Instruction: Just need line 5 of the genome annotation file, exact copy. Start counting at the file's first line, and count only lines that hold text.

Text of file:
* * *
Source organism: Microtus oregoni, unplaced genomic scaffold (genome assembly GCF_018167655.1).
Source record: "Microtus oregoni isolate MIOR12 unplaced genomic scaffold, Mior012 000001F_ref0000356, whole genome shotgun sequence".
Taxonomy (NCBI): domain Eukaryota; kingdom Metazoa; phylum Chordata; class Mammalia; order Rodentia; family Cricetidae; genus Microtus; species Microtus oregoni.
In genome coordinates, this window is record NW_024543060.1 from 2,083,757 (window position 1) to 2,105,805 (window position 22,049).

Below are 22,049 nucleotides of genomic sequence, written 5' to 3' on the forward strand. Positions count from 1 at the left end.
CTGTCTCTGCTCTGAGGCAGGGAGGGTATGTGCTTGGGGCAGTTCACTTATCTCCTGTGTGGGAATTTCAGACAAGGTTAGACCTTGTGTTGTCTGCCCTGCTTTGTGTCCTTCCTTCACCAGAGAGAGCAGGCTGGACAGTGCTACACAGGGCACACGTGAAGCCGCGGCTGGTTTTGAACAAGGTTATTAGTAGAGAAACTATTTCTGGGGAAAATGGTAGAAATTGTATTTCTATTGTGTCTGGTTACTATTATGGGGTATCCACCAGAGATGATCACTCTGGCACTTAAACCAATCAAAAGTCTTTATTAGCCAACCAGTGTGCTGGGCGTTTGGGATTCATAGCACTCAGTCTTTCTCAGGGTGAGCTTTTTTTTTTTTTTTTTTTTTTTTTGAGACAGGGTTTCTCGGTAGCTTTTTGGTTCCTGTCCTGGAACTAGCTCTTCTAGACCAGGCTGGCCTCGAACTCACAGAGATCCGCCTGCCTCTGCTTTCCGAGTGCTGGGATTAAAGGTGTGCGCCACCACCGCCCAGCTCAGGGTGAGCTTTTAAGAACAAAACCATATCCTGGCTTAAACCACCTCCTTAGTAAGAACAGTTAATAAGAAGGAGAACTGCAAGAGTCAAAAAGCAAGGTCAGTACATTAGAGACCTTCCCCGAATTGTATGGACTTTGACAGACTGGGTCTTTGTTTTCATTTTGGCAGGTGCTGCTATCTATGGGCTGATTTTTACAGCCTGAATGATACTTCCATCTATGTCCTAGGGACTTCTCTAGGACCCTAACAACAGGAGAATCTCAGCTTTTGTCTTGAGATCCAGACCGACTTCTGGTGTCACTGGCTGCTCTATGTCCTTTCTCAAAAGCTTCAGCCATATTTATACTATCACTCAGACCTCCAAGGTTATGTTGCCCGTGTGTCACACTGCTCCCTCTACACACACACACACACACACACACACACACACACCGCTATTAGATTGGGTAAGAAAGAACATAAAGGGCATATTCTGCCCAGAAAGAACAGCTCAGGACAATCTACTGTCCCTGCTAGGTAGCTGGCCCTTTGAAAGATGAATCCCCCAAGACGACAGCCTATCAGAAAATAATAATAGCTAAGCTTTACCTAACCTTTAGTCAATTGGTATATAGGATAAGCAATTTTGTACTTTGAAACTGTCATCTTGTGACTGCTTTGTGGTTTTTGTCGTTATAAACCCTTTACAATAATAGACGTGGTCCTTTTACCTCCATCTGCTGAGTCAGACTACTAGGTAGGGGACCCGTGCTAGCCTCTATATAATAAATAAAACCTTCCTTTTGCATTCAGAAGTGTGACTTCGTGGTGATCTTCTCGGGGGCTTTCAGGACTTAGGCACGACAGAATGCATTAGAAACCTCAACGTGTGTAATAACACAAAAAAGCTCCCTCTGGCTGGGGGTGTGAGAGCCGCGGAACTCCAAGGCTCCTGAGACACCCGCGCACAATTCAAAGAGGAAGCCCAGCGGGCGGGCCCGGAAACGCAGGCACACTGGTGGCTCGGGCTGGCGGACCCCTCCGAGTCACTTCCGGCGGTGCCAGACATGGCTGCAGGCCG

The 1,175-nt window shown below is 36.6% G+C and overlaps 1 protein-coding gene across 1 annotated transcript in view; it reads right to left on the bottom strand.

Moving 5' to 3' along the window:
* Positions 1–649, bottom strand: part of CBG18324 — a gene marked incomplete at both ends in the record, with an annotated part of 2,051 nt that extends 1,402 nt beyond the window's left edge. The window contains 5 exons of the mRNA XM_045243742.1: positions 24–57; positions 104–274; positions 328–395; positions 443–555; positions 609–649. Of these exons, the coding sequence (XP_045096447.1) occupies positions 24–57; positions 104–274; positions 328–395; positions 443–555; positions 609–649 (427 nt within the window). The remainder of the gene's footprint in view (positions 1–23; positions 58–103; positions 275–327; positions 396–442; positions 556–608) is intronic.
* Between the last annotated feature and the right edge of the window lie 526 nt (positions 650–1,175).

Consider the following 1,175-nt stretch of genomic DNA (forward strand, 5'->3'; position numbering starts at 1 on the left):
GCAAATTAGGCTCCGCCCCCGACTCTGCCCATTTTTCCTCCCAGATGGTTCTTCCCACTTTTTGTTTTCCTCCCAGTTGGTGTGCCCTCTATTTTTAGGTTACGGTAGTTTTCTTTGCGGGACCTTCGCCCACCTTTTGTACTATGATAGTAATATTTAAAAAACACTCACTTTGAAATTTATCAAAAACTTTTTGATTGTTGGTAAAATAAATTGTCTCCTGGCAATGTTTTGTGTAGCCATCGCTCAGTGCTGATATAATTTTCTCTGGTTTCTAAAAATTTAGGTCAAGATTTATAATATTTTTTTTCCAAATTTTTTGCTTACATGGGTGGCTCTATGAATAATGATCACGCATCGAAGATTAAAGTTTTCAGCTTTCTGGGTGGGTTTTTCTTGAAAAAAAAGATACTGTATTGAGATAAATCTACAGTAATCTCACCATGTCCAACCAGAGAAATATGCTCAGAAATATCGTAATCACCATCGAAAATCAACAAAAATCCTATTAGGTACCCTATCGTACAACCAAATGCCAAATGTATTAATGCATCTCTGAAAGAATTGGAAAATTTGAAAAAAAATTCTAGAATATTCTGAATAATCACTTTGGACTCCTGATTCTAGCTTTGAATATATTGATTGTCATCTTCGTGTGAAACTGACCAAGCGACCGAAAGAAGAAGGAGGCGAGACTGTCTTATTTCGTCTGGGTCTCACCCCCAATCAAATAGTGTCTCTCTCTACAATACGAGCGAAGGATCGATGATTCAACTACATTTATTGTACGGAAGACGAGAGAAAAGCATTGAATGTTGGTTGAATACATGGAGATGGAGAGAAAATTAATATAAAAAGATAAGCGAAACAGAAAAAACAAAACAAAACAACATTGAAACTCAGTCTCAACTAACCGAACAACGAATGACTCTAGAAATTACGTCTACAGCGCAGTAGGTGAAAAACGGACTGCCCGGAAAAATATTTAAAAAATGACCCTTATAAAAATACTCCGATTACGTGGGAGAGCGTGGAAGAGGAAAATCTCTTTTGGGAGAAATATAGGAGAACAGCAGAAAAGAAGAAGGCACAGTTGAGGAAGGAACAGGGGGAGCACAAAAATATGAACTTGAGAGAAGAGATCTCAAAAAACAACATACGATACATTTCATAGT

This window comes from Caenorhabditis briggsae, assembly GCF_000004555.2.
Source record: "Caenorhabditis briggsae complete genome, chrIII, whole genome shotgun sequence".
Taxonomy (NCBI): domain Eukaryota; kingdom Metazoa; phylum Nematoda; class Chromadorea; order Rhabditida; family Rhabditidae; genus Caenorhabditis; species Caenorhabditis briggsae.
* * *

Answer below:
Below are 22,049 nucleotides of genomic sequence, written 5' to 3' on the forward strand. Positions count from 1 at the left end.